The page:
The arrows that traverse Adam Greenfield’s “The Network City” not only pay homage to Debord and Jorn’s “The Naked City” but also suggest a cluster of arguments that grow increasingly persuasive as counter-mapping enters the digital age.
In 1968, the year after Debord’s Society of the Spectacle appeared in print, a geographer by the name of William Bunge co-founded The Detroit Geographical Expedition and Institute with Gwendolyn Warren and, along with a group of young “ghetto residents” (Wood 166), undertook a series of experiments in radical cartography. Just as Dadaist, Surrealist, and Situationist artists had begun to experiment with maps, cartographers began to borrow from art in ways that both subtended and expanded the possibility of map-making.
Situationist counter-maps are the product of drifts or dérives practiced by Guy Debord and his companions in post-World War II Paris. Often collective rather than solitary, of no preset route or duration, and driven by intuition rather than calculation, a dérive is a ritual exorcism of the instrumental, efficient, and ratiocinative life Le Corbusier and other urban planners envisioned for post-war cities of steel-framed, glass-enclosed housing blocks; pre-fabricated, mass-produced office and manufacturing complexes; and networks of ring roads, shuttle stops, and pedestrian “circulation paths” designed to bind them together.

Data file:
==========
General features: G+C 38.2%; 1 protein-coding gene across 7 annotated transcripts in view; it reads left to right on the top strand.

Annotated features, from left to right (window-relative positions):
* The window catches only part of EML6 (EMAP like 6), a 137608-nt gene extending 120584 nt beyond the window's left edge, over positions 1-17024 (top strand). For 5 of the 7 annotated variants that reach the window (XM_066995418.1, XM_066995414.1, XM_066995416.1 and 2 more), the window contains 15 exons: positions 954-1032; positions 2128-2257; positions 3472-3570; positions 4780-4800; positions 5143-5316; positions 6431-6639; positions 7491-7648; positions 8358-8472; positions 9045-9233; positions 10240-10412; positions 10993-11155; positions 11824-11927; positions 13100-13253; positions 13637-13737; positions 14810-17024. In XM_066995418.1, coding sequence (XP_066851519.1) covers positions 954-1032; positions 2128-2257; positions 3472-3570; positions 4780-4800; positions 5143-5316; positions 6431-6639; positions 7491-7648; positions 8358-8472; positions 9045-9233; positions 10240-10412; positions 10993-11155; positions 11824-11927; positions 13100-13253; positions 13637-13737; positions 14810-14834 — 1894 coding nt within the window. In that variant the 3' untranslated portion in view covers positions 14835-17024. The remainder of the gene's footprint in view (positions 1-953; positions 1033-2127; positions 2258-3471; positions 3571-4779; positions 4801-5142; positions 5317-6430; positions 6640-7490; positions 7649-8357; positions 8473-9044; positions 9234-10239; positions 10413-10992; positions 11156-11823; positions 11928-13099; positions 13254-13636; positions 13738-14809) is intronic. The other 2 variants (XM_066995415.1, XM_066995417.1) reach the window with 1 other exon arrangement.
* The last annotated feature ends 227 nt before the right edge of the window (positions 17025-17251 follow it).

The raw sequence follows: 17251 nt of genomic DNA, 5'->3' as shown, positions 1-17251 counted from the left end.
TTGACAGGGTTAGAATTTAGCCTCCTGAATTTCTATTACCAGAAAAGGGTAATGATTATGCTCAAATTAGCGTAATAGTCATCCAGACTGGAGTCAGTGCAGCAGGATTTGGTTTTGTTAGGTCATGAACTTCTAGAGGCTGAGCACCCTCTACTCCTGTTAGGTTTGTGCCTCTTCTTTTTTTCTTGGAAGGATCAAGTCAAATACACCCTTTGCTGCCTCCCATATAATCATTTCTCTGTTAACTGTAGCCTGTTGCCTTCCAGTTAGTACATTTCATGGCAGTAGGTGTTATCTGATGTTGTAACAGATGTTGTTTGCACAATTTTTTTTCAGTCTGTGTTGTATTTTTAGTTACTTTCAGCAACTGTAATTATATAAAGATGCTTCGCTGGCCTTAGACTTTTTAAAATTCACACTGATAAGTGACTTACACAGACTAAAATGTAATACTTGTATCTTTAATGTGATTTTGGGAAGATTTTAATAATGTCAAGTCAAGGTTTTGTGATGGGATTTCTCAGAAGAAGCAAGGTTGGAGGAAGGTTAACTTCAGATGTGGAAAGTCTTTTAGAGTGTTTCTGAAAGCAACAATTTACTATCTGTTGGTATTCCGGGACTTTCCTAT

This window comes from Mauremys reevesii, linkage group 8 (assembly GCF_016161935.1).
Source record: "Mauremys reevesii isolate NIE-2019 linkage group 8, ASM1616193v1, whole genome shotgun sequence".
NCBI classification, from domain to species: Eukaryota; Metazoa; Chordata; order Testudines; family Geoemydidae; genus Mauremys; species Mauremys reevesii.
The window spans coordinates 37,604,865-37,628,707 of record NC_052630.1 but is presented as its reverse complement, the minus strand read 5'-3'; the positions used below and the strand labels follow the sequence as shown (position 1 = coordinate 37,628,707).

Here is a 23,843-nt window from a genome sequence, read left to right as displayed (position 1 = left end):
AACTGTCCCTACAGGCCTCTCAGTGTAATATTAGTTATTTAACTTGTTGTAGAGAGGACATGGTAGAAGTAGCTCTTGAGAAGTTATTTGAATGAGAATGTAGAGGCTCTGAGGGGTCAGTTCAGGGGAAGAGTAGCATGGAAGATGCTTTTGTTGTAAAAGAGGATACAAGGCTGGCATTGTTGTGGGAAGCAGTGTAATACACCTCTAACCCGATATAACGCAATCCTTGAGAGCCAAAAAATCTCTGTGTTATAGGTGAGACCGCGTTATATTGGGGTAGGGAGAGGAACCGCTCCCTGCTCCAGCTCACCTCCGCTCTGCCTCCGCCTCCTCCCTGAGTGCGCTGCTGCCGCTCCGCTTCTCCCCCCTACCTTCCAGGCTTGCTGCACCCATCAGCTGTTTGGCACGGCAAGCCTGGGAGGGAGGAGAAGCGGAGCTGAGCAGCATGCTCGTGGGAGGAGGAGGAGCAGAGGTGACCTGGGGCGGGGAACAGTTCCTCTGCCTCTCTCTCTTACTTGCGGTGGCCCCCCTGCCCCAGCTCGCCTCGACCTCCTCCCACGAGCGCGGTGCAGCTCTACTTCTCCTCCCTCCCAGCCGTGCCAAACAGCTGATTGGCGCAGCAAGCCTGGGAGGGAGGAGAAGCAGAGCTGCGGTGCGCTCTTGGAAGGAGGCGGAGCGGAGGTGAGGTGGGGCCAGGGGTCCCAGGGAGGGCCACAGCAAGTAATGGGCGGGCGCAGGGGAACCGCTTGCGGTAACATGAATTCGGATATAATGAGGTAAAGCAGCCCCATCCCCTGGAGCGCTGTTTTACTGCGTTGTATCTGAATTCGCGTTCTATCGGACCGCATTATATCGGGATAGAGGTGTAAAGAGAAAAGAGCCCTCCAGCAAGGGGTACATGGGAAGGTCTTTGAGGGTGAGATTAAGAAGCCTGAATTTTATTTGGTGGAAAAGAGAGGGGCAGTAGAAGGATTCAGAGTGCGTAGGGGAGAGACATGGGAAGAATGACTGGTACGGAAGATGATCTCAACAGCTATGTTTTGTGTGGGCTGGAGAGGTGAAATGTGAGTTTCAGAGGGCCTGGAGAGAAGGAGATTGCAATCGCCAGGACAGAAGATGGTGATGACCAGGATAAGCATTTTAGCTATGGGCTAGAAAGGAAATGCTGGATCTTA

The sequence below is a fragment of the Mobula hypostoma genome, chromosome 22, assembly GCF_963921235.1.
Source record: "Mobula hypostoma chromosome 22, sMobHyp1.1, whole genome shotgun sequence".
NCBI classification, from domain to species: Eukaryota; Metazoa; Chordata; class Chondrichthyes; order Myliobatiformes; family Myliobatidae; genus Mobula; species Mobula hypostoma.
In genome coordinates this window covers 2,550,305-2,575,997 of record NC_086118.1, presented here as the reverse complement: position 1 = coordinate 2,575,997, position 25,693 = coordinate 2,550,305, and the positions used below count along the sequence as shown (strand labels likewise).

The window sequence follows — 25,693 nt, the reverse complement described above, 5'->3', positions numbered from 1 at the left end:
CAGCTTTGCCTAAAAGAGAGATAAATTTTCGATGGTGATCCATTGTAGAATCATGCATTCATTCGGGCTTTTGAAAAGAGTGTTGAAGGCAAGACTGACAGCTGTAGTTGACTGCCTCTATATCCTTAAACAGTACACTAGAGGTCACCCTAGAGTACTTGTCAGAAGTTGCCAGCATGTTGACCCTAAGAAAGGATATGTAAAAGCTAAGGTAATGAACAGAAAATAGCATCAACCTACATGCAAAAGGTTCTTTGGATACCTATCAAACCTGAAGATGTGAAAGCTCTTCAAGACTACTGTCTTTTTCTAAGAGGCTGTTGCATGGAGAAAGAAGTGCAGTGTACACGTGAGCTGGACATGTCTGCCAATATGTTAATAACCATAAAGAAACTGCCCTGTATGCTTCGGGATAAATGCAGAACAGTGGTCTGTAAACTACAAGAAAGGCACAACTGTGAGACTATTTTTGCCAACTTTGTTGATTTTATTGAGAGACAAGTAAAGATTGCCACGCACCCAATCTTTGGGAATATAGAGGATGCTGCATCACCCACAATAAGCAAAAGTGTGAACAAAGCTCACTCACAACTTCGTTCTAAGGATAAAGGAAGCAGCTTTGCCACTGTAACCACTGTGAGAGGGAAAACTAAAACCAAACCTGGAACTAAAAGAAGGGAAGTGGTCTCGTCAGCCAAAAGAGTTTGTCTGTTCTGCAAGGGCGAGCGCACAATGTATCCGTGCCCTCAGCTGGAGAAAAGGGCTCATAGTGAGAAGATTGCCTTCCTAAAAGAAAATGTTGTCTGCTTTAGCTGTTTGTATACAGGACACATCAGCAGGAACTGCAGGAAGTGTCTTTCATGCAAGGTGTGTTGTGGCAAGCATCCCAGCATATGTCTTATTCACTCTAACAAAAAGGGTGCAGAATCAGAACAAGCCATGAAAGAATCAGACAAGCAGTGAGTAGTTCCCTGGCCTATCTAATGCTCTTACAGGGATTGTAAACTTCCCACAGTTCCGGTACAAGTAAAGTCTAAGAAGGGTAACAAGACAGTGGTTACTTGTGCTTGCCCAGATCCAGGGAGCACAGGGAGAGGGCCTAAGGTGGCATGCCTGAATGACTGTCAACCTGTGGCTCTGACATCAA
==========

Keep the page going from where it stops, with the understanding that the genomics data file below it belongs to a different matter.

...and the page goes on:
Embedded in the coterie journals, performances, exhibits, and spectacles that provided their contexts, Dada and Surrealist counter-maps were exemplary aesthetic documents, but their bold lettering, torqued scales, and attentiveness to contemporary events made them, at the same time, pedagogical and political. In evoking the dynamics of nationalism, colonialism, and imperialism, Dada and Surrealist counter-maps worked to indict the attentive viewer. Their effect, as Fredric Jameson put it in another context, was “to endow the individual subject with some new heightened sense of its place in the global system” (54).
By the early 1920s, many of the Dadaists had moved on from their former centers of activity in Zurich, New York, Berlin, and elsewhere, while Paris had once again become a hotbed of artistic activity. TheSurrealist Map of the World first appeared in a special issue of the Belgian periodical Variétés in 1929. “Le Surréalisme en 1929” featured works by René Crevel, Paul Éluard, Louis Aragon, Robert Desnos, and André Breton alongside Belgian writers and artists Paul Nougé, E. L. T. Mesens, and others.